Late Lunchtime Links: Further signs that French banks are unfeasibly poor payers

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French banks are not known for being super-generous to their investment bankers. Yes, some senior bankers at the top of the pile are said to earn gigantic amounts, but the average Parisian investment banker is likely to be less well off than his or her counterpart at a U.S. bank in the City of London.

New figures from SocGen, BNP Paribas and Credit Agricole confirm this stereotype. At BNP Paribas, average pay per regulated employee in the investment bank for 2012 was €325k. At SocGen, it was €292k. At Credit Agricole, it was €237k.

By comparison, non-French banks are considerably more generous. In 2012, Deutsche Bank paid its average key risk taker globally €1.3m, as did UBS. Credit Suisse paid its average key risk taker CHF2.4m (€2.1m). U.S. banks have yet to release pay per head for key risk takers in London last year, but in 2011 Goldman Sachs paid its London regulated staff $1.3m in cash and around $1.6m in restricted stock.

However, and before anyone decides against working for a French bank on the grounds of impoverishment, it's worth questioning whether the pay per head figures are really comparable between French and Anglo Saxon banks. French banks designate huge numbers of their investment bankers as key risk takers for whom pay is regulated and must be reported. BNP Paribas had 3,189 of them last year; SocGen had 2,880. By comparison, Goldman Sachs only had 95 'code staff' in its London office in 2011, while UBS, Credit Suisse and Deutsche respectively had 514, 523 and 1,215 across their businesses globally in 2012.  It seems likely, therefore, that French banks' pay figures include a lot of junior staff while other banks' don't.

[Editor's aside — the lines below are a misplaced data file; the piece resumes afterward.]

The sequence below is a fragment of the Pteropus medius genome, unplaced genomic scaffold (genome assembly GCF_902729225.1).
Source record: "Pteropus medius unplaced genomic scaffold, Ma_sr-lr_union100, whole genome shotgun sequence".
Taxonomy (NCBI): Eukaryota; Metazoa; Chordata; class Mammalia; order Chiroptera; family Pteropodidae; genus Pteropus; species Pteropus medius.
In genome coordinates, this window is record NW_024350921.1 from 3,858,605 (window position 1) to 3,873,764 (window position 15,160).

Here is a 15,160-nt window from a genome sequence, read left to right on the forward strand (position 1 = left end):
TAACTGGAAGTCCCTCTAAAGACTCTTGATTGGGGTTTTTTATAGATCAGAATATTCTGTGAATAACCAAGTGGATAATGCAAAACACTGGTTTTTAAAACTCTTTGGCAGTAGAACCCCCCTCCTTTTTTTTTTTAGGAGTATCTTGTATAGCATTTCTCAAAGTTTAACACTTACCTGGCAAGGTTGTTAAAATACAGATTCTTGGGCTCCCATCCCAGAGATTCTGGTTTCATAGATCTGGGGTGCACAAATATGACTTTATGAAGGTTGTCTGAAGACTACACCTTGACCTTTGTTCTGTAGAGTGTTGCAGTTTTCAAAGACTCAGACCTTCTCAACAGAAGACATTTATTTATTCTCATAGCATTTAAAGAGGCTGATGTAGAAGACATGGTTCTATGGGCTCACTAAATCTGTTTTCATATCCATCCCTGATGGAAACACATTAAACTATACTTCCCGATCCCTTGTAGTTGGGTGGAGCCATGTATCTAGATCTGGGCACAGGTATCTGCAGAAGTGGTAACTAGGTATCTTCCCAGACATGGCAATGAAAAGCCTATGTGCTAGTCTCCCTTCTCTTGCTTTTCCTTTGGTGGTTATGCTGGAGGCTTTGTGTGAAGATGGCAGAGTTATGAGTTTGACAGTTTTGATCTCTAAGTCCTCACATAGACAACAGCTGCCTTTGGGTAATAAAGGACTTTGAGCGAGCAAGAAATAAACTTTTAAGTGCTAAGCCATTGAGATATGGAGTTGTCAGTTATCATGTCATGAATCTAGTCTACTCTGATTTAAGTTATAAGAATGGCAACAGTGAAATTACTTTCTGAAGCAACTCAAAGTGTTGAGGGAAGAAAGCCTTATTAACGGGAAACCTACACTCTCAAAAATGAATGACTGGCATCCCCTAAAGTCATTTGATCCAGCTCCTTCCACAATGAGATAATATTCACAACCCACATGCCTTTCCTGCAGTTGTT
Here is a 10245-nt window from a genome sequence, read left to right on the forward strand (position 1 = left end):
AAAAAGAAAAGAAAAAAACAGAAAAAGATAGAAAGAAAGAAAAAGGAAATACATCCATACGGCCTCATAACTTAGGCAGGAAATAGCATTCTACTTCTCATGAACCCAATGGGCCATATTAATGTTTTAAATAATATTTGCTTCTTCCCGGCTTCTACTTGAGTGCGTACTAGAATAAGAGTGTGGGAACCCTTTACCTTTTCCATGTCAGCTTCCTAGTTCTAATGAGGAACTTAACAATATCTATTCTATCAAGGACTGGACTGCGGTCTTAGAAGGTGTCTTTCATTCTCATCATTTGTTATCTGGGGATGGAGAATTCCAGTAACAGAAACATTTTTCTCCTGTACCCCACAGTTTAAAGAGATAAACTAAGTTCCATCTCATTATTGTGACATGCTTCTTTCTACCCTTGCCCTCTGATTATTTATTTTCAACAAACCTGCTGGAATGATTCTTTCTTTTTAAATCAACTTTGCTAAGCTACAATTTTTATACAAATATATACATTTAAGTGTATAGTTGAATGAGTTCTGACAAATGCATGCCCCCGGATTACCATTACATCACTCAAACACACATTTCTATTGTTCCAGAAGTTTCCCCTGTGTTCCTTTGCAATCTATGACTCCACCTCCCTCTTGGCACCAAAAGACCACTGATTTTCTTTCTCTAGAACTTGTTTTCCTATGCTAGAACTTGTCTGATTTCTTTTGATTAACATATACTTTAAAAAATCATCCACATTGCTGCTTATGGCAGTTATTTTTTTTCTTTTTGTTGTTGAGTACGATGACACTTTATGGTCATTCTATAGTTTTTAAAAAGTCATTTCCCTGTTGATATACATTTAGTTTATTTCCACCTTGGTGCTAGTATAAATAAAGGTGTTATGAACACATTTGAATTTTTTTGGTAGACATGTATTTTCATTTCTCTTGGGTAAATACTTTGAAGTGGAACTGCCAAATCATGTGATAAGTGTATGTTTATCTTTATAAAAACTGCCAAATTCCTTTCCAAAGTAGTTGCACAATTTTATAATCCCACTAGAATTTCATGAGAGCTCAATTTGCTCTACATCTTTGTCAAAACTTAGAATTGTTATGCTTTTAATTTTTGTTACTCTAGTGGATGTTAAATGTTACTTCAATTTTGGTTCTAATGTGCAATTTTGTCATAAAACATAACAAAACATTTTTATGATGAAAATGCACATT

Less promisingly, a high proportion of investment bankers at French firms will be hit by the European Union's bonus cap (which applies only to regulated staff), whereas bankers at other firms will be unaffected.


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